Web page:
Most of us remember how tricky it was to learn to ride a bicycle. Falling down, scraping our knees, running into trees, or even the neighbor’s carefully trimmed hedges. Or maybe that memory is too far in the past for you, but you do remember teaching your son or daughter how to ride a bicycle. After privately chuckling to yourself the first few times they wobble and stutter, you probably encouraged them to try again. And if they were still having a really hard time, you probably suggested, “Let’s install some training wheels for you.” Sometimes a little extra help from training wheels makes things a lot easier. Similarly, it makes sense to use “training wheels” to help us learn to play an instrument, something that’s arguably far more difficult than learning to ride a bike.
Obviously we’re not going to bolt on wheels to your viola (although I’m sure there’s a viola joke in there somewhere). But there are two awesome teaching aids that can act as your student or your child’s “training wheels”: the Wrist Rascal and the Bowstopper. They’re great for beginners or for intermediate students who might benefit from a little extra help, especially for very young children who might need extra assistance developing fine motor control.
The Wrist Rascal
Shout out to all the parents in our readership: Aren’t you tired of having to remind your child to practice with their wrist straight? Shout out to all the teachers in our readership: Aren’t you a little weary of seeing your student’s “pancake hand” in lessons every week, despite your best efforts to remind them and guide them to a proper position? We hear you. Students instinctually touch their left hand palm under the violin or viola’s neck to help them put their fingers on the string, but this negatively impacts their ability to play with more advanced technique later down the line. The Wrist Rascal is a learning aid that helps prevent the student’s left palm from touching the neck of the violin or viola. It also serves another purpose: it can be effective support for learning vibrato.
It’s fortunate that this kind of “training wheel” exists now; this kind of thing wasn’t around when I was learning how to hold a violin! (I had to endure my teacher and my mom’s constant nagging about my left hand position—that was a different era, to say the least.) While the student’s teacher can correct them during lessons, a lot of parents are not entirely sure how to help their child at home. Of course, The Wrist Rascal won’t solve all your problems, but at least it’ll cut down on the number of debates you have with your child or student about keeping their wrist straight. The Wrist Rascal attaches to the violin or viola and prevents the student from touching their palm to the instrument’s neck. When used correctly, this useful tool will enable the student to develop muscle memory with the proper position. Plus, most kids love having a new toy on their instrument!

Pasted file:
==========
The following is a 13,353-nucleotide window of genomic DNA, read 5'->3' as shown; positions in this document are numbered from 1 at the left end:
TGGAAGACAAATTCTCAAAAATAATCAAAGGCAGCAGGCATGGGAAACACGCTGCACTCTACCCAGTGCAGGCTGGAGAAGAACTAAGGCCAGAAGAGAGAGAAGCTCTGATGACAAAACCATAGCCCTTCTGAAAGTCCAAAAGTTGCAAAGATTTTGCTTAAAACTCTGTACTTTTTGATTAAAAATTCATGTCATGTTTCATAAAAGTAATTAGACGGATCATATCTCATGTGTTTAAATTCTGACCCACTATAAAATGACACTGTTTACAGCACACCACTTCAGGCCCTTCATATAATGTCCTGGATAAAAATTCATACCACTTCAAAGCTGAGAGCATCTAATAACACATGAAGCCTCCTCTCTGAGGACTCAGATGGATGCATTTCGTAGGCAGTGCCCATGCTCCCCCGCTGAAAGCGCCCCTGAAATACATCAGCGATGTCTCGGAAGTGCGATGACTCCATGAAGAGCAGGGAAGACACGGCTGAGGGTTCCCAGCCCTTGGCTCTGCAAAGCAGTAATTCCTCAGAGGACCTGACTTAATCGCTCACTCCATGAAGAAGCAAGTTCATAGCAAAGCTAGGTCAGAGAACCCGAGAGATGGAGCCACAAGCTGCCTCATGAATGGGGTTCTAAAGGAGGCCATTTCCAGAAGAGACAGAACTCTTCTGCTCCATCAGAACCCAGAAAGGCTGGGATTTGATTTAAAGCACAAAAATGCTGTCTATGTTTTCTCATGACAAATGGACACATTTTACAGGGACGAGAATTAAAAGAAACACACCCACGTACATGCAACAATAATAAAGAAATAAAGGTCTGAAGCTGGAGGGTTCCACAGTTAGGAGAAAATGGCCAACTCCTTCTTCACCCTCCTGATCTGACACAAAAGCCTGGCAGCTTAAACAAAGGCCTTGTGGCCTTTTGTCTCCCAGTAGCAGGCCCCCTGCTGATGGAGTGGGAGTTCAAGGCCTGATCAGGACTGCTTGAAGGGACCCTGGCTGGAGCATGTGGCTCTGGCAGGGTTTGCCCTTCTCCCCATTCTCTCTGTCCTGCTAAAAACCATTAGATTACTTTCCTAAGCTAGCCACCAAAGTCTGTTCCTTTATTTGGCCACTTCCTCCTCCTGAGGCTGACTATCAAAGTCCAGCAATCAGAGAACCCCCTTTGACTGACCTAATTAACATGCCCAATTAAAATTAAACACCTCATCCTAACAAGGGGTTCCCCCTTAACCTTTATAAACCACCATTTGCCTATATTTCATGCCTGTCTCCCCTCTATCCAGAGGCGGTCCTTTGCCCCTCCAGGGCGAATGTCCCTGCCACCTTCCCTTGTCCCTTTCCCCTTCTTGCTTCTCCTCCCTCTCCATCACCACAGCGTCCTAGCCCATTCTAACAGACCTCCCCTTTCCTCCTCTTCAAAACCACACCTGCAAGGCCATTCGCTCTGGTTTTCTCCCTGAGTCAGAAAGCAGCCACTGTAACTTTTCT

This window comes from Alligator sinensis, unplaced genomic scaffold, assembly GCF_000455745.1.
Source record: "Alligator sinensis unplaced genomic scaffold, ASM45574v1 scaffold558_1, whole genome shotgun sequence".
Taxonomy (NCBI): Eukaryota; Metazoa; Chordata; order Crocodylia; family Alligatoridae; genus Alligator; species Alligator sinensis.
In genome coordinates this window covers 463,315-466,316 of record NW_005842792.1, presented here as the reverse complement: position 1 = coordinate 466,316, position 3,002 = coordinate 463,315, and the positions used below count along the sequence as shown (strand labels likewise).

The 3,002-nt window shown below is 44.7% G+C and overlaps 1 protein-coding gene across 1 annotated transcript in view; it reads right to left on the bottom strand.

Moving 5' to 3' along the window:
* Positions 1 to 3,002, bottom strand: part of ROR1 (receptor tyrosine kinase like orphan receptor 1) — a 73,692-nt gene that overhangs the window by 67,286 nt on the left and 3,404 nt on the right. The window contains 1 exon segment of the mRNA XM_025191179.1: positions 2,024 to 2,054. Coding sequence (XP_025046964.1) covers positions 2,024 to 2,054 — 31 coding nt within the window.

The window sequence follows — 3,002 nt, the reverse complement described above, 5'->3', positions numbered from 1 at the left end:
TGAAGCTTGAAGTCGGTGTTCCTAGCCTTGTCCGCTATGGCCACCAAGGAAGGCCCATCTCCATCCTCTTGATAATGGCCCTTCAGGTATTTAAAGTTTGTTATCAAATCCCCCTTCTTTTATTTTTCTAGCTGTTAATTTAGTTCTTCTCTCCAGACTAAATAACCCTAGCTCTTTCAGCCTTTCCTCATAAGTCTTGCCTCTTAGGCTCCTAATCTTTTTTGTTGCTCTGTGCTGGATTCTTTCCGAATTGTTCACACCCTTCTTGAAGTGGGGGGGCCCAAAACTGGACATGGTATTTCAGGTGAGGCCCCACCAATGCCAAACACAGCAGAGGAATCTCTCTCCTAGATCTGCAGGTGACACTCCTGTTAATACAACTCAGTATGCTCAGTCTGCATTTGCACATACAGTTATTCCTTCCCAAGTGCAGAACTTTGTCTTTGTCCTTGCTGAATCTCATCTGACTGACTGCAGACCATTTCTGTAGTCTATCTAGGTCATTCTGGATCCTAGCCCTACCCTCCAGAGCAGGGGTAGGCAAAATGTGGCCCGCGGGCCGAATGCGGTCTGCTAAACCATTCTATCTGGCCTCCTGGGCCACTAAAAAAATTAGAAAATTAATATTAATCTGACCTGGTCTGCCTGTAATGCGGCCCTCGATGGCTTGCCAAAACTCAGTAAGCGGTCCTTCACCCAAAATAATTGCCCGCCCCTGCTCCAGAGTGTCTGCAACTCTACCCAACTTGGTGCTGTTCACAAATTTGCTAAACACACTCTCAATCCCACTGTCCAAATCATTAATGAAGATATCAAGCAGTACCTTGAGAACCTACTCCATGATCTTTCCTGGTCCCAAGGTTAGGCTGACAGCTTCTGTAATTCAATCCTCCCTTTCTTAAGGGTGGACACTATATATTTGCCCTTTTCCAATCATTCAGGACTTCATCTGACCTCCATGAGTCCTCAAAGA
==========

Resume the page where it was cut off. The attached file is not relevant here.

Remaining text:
The Wrist Rascal is gaining in popularity among teachers and parents. It’s easy to see why. Most teachers and parents don’t mind using a “training wheel” to help their student or child have the best possible technique and setup, because the more solid a beginner’s foundation is, the easier it will be for them to play more advanced repertoire. Famous concert violinist James Ehnes even endorses use of the Wrist Rascal. He writes, “Wrist Rascals are a fantastic tool for developing proper hand position, perhaps the single most crucial element of a solid left-hand technique. Highly recommended!”
Now, go buy some training wheels… er, Wrist Rascals!
Great teaching aids often start with a resourceful teacher who keeps encountering the same problem. That’s what happened with the BowStopper.
Most teachers know that learning to use the bow properly can be extremely challenging. A big part of developing good bowing technique is learning bow distribution, which means playing in the different parts of the bow. In order to become a better player, one needs to carefully plan ahead which part of the bow they want to use for each note of the music. To aid in this goal, resourceful teachers often put tape on the wooden stick of the bow to help students learn how much bow to play with, but now there’s a smarter solution. Using the BowStopper instead of tape has a few key advantages:
- It teaches students how much bow to use by feel because the bow stopper gently bumps the string. As Regina Carter, famed jazz violinist, says about the BowStopper: “I recommend the BowStopper…because it places emphasis on learning by feeling rather than sight thus allowing the player to focus all attention on the music.”
- It does not harm the bow with sticky goo residue like tape does.
- It is easily movable to different parts of the bow because it snaps on and off.
For more information about BowStopper, check out these videos. Teachers will love the convenience of being able change where each BowStopper is very quickly. Students will learn much faster with the physical feedback they get from the BowStopper, since it also helps them maintain proper bowing while reading music—which is impossible with tape!